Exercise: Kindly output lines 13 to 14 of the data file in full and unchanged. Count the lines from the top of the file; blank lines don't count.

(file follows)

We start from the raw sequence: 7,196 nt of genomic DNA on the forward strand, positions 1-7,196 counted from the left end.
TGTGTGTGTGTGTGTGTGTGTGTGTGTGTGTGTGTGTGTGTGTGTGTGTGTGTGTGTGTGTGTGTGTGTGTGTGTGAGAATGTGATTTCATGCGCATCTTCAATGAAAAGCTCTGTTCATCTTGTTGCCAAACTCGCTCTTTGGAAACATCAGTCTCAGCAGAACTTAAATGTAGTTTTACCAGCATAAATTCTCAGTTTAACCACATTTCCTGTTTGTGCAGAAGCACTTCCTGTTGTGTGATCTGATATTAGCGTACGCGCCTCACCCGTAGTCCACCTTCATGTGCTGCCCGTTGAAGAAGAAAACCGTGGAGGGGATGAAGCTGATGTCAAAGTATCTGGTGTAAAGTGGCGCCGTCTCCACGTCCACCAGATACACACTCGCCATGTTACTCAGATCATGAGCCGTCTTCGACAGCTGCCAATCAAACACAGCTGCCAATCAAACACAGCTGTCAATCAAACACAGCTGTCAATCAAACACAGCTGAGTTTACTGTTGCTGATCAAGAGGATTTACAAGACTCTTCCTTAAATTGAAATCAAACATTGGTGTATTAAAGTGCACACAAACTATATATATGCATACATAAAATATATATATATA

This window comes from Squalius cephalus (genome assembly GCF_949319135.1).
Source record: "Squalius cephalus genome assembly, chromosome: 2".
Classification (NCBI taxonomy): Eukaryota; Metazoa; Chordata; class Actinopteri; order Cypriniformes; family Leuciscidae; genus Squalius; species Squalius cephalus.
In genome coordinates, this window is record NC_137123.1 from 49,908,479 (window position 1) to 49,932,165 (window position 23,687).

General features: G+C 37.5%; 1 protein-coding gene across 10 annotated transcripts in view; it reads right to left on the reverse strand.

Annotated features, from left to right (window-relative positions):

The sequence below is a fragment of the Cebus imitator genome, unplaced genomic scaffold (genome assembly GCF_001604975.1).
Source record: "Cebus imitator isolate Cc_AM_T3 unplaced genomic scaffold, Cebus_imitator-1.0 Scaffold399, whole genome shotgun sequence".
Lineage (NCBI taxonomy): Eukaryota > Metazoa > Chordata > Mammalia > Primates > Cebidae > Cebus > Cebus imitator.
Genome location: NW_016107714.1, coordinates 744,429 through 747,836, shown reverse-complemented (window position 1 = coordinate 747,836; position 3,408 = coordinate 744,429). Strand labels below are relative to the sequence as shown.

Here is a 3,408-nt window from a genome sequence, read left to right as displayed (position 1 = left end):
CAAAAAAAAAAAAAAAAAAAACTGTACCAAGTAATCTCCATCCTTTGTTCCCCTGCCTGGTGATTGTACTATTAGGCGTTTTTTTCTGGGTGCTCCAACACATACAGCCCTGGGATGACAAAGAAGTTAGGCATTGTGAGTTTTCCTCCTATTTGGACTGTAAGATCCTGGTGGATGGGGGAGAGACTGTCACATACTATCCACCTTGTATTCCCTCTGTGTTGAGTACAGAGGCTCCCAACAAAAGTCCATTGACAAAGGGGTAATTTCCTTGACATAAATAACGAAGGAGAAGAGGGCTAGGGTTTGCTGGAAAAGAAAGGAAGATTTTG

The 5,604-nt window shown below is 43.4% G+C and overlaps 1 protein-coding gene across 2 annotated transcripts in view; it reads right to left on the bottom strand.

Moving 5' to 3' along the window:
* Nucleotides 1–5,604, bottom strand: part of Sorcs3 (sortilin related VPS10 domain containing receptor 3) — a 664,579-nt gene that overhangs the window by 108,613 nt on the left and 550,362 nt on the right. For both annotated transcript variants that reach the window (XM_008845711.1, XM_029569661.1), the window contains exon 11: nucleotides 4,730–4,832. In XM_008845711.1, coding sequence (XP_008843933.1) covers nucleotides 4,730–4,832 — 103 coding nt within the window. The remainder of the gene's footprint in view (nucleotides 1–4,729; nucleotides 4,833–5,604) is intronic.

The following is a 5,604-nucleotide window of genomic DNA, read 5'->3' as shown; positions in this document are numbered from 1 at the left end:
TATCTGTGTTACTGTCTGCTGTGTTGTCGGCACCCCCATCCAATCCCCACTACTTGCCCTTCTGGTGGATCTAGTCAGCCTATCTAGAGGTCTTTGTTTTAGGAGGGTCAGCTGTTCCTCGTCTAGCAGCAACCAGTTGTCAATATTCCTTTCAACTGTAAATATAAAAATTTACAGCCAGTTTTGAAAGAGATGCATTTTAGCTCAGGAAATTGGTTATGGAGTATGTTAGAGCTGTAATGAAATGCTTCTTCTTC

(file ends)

Here is a 3,408-nt window from a genome sequence, read left to right as displayed (position 1 = left end):
CAAAAAAAAAAAAAAAAAAAACTGTACCAAGTAATCTCCATCCTTTGTTCCCCTGCCTGGTGATTGTACTATTAGGCGTTTTTTTCTGGGTGCTCCAACACATACAGCCCTGGGATGACAAAGAAGTTAGGCATTGTGAGTTTTCCTCCTATTTGGACTGTAAGATCCTGGTGGATGGGGGAGAGACTGTCACATACTATCCACCTTGTATTCCCTCTGTGTTGAGTACAGAGGCTCCCAACAAAAGTCCATTGACAAAGGGGTAATTTCCTTGACATAAATAACGAAGGAGAAGAGGGCTAGGGTTTGCTGGAAAAGAAAGGAAGATTTTG